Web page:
PHOENIX — A recent fatal shootout between federal officers in Arizona and a suspected migrant smuggler packing an AK-47 has provided a glimpse inside the brutal tactics of traffickers who sometimes prey on recent border-crossers, even holding them against their will to shake down their families.
Special agents from Homeland Security Investigations were tailing a tan Chevrolet Trailbrazer SUV in Phoenix earlier this month because it was linked to the hostage-taking of migrants in southern Arizona near the border, according to federal court records.
The woman driving the vehicle, Theresa Medina Thomas, 29, was caught in the crossfire and killed April 11 when the agents moved in to arrest Warren Earl Jose, 35, who was sitting in the front passenger seat with the automatic rifle.
Jose is now being held on suspicion of federal charges including conspiracy to transport migrants that resulted in death and assault on a federal officer with a dangerous weapon.
His Tucson-based defense attorney Erin Michelle Carrillo did not respond to a request for comment. Authorities also arrested a second suspect, Valentina Valenzuela, 23, who sat in the back seat and was apparently a translator for two Spanish-speaking migrants, a man and an adolescent girl.
Valenzuela's case was assigned to the federal defender's office in Tucson, which also did not answer emails from The Associated Press.
The agents recognized the SUV as being registered to Jose's wife. They were investigating Jose in the hostage-taking of a Mexican migrant who escaped in March from a house in Sells, Arizona, where he was being held against his will.
Jose was driving the SUV earlier when he collected the migrants near the border on the Tohono O'odham reservation. He then picked up U.S. citizens Thomas and Valenzuela and they set off for the hours-long trek to Phoenix. Somewhere along the way, Jose had Thomas take the wheel while Jose sat in the front passenger seat.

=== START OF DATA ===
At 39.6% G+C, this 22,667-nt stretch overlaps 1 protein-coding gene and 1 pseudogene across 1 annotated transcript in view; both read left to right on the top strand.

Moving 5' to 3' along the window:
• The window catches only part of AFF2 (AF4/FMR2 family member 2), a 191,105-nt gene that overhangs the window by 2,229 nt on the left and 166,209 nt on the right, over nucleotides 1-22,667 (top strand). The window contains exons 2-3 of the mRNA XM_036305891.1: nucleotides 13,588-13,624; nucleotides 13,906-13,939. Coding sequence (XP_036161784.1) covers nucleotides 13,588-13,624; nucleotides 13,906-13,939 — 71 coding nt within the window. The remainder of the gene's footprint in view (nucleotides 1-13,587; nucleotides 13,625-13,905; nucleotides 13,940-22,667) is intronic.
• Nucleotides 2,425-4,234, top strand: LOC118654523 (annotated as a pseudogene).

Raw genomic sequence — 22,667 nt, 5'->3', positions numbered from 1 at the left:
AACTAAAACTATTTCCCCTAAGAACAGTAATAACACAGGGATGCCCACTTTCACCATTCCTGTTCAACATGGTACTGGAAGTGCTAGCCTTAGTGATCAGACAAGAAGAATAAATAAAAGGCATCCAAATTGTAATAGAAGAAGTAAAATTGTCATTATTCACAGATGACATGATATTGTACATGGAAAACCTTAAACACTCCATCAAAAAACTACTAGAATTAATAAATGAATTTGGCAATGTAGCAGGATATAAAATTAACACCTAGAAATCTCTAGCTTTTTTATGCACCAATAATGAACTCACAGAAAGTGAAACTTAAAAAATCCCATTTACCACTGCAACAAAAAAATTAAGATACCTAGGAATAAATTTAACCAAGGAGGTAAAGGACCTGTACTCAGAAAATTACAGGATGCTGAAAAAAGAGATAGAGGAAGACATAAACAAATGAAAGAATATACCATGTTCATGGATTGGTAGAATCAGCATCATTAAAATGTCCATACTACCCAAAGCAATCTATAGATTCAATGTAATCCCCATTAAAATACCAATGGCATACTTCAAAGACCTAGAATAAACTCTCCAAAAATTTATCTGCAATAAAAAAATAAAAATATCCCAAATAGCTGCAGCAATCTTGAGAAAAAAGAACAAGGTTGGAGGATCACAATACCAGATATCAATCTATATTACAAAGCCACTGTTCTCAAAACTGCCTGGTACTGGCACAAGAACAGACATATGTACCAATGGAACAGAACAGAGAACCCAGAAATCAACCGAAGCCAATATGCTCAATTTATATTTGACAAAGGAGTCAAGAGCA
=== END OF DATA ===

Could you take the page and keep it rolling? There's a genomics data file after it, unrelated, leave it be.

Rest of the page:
Agents spotted the SUV on Interstate 10 in Phoenix and chased it leaving the freeway. Agents turned on their emergency lights and sirens and the SUV took off, struck several vehicles and caused one agent's vehicle to slam into a wall.
Court records allege Jose then fired at the agents and the officers shot back, killing Thomas.
Four agents were injured and are no longer hospitalized, said Yasmeen Pitts O'Keefe, a spokeswoman for ICE.
Phoenix police said Jose, Valenzuela and the migrants also had non-life threatening injuries.
The agents were looking for Jose as the suspected driver of a vehicle that picked up a Mexican migrant named Adrian Hernandez Morales in Sells on March 17.
Hernandez Morales was dehydrated and had blistered feet after crossing the border through the desert and told Jose and several others in the SUV he needed medical treatment. They allegedly told him they would take him to the hospital, but instead drove him to the residence where they took away his cell phone and wallet and asked about his travel plans and family. One man threatened him with a knife.
Hernandez Morales escaped from the home several days later and went to a hospital where he told authorities about his ordeal.
Agents found five more migrants when they went to the home to investigate.
They arrested two additional suspects, Johnson Ortiz and Regina Ramona, on suspicion of conspiring to take Hernandez Morales hostage to get his family to pay for his release, as well as transporting and harboring the other migrants.